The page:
But then it happened a second time, only this time my husband was there too and I definitely didn’t imagine it. A (thankfully) jittery nurse who I had never seen before appeared and pressed the big red button on the wall behind Hillel’s bed.
Our six days at Barnet hospital ended very much how they had started, when Hillel had been rushed to resuscitation in A&E and surrounded by medical staff within minutes of our arrival. Only this time at least three times as many doctors and nurses appeared, and we the parents were sent outside so that they could determine our son’s fate out of earshot.
Shabbat is a joyful time and we aren’t supposed to cry, but as I stood outside the closed door to Hillel’s hospital room, shocked and helpless, I cracked. Once I started I couldn’t stop, and I’m pretty sure I unwittingly terrified all the other parents and their kids on the open-plan ward nearby with their broken legs, appendicitis and other minor ailments.
Before long we were told that Hillel would need to be put to sleep, a tube inserted into his throat and a ventilator used to do his breathing for him. “He’s just too tired” they said.
I may not be medically trained but it wasn’t hard to grasp what “tired” was code for.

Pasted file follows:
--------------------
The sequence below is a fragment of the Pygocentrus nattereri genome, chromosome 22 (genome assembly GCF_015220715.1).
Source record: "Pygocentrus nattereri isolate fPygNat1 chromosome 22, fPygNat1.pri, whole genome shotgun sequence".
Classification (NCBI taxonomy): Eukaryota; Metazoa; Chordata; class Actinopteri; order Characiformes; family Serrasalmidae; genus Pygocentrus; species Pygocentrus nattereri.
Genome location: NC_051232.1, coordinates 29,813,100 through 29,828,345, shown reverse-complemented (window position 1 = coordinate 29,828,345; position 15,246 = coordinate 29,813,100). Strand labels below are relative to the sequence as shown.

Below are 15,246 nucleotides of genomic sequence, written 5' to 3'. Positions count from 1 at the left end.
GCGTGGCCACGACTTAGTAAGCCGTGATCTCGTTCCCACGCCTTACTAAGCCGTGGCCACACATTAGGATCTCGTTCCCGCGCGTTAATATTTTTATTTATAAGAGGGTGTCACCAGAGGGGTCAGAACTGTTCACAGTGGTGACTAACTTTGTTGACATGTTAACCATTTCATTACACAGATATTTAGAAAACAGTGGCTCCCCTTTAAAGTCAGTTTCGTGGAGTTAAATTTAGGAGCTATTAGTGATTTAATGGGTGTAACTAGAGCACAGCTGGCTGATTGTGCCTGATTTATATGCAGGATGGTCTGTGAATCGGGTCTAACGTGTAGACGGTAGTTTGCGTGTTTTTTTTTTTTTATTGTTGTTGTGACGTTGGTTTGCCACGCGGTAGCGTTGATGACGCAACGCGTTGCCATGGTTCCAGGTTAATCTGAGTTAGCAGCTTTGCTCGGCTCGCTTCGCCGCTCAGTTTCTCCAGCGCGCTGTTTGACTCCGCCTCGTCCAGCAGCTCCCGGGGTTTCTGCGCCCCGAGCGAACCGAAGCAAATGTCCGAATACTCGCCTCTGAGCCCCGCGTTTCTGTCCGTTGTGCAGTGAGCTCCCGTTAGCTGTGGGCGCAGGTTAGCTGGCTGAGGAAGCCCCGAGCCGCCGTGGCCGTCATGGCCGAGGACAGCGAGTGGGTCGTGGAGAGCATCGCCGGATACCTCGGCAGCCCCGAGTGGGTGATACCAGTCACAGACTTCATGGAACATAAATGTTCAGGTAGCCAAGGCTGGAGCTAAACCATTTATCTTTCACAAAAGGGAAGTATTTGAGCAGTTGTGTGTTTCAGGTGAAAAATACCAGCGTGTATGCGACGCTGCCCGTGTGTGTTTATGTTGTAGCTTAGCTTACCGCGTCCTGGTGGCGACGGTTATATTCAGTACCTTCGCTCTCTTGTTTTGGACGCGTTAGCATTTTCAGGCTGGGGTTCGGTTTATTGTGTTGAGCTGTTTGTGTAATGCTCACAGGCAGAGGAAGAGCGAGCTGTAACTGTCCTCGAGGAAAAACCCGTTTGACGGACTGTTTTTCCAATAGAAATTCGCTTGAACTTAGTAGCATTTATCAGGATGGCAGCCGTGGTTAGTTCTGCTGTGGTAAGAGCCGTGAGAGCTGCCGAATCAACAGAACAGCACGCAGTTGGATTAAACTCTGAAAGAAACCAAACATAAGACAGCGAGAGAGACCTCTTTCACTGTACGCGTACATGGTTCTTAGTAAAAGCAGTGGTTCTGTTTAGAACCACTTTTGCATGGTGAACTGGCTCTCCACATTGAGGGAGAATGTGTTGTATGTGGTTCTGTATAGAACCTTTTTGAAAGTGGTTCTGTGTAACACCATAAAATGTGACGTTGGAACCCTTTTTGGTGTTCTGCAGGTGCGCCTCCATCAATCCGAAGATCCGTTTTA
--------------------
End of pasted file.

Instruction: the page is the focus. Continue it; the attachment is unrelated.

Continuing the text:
We were also told that the best paediatric anaesthetist in the entire hospital would be performing this delicate procedure. We wished Hillel didn’t need someone quite so well-qualified.
I have never prayed and cried as hard as I did that evening in the dark, silent waiting room on the third floor of the hospital, far away from my little one. I didn’t know where he was and wasn’t allowed anywhere near in any case. Finally, the best anaesthetist in the hospital appeared at the door.
His first words to us: “He’s alive”.
Then there was more waiting. Which hospital with a paediatric intensive care unit would Hillel be transferred to? How long until the specialist ambulance service would arrive? And then the lengthy process of transferring Hillel into the capsule they use for transporting very sick babies.
When we finally arrived at the surprisingly calm St Mary’s PICU at two o’clock in the morning, we soon began turning a long-awaited corner. The doctors were going to test Hillel for absolutely everything, he would have 24-hour nursing care and bronchi babies like him were their ‘bread and butter’. Shabbat finally enveloped us in its cloak of comfort and peace.
I will never forget what Hillel went through, and I still have flashbacks two and a half years later. But recounting this painful story reminds me to try and make the most of the time I’ve been given in this world, to live in the moment instead of being stuck in my own head, to cuddle my children more, to just sit and watch them and soak in their beautiful innocence as they play. To recognise that life’s hurdles – big and small – are all opportunities for growth. And to be grateful for every Friday that I am blessed with the chance to strike a match and light those long white candles again, with all three of my children by my side.”